The following is an excerpt from Stevie Ray Vaughan–Day by Day, Night After Night by Craig Hopkins. This book is available as separate volumes: His Early Years, 1954-1982 and His Final Years, 1983-1990, as well as together in a deluxe boxed set.
October 4, 1984
Chesley [Millikin, Stevie’s manager] said Stevie wanted to play Carnegie Hall, and he sold it to Ron Densler in New York as a blues show – the only time Chesley ever presented Stevie as a bluesman.
The band wore custom velvet “mariachi” suits made for the show, Stevie in red for part of the show and then in a blue suit matching those of Double Trouble. The band built a stage set of blue and gold and wanted to film the show, but CBS Records decided against it and only recorded the audio. Chris [Layton] recalls why the band went to the trouble of costumes and stage set: “Because it was Carnegie Hall – historical place – and so many great people have been there. It seemed like a real privilege to be able to go there and do that. We thought, ‘God, it’s so special, let’s make it more special than just haulin’ the gear in there and setting up and just playing.’”
There was a 4:00 p.m. sound check, which was the only practice in Carnegie Hall before the show.
Stevie was introduced as “one of the greatest guitar players of all time” by John Hammond, whose loyal support after hearing the Montreux tape included serving as Executive producer of both Texas Flood and Couldn’t Stand the Weather.
The show was benefit for the T.J. Martell Foundation’s work in leukemia and cancer research. The 2,200 seats were all sold. Stevie was extremely excited and nervous, saying he didn’t calm down until about halfway through the third song.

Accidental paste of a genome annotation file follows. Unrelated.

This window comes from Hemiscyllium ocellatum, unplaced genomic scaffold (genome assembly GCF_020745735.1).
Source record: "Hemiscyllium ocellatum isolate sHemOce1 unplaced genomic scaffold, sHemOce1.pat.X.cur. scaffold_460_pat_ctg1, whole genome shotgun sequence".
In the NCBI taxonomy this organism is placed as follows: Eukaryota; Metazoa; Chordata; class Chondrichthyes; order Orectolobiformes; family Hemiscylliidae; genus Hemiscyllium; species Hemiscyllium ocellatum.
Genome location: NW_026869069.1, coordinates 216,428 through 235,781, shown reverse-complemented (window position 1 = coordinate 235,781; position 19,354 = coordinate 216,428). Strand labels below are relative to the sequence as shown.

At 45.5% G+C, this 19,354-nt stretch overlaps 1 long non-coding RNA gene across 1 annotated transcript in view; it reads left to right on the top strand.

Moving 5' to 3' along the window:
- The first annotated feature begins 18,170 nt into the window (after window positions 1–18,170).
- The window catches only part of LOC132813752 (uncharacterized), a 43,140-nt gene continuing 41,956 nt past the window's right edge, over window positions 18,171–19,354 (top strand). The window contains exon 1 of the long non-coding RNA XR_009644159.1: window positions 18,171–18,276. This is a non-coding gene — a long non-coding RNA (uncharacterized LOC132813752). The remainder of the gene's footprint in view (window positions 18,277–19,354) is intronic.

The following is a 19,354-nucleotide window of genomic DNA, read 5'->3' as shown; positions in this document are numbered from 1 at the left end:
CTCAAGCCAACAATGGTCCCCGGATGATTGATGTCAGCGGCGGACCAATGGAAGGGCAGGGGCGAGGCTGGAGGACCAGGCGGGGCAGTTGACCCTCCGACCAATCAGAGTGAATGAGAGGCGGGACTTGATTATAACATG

STEVIE: “We had a limousine to take us to [Carnegie Hall], which is half a block from here, but it was necessary. Every time we’d go down there or come back to the hotel, we had to get in this car and do a couple of blocks so I didn’t have to stand there with a lot of people that I didn’t know, and some that I did, getting mad at me because I couldn’t get them tickets of backstage passes. The last time I was that nervous is when I got married, but I couldn’t show that to anybody. There were some panicky times in rehearsal, but I can’t show them how freaked out I am. I’m supposed to be leading this thing. Are you gonna follow somebody who is shaking in their shoes? It’s a fear of not living up to what you’re trying to do. I’m not sure how to say this. Sometimes something can almost mean too much, you know? I sounded as nervous as I was. I calmed down about halfway through ‘Voodoo Chile.’ I looked over at Tommy, and he was just sort of staring at me, and that’s when I knew it was gonna be all right.”
After the show, MTV threw a private part for the band, record company and other VIPs. It took [Stevie] an hour just to walk from the bar to the table across the room where his parents were sitting. Stevie Ray found his father, a retired asbestos worker who hadn’t taken a plane ride since the Korean War, and hugged him until they both cried.
On Oct. 6, Joe Rhodes wrote in the Dallas Times Herald, “Tomorrow there will be chamber music here again, string concertos and people in tuxedos politely applauding the works of Bartok and Bach. But Thursday night, this place was full of stomping feet and swaying bodies, kids in blue jeans hanging off the balconies, dancing bodies that clogged the aisles. Thursday night, it belonged to Stevie Ray Vaughan.”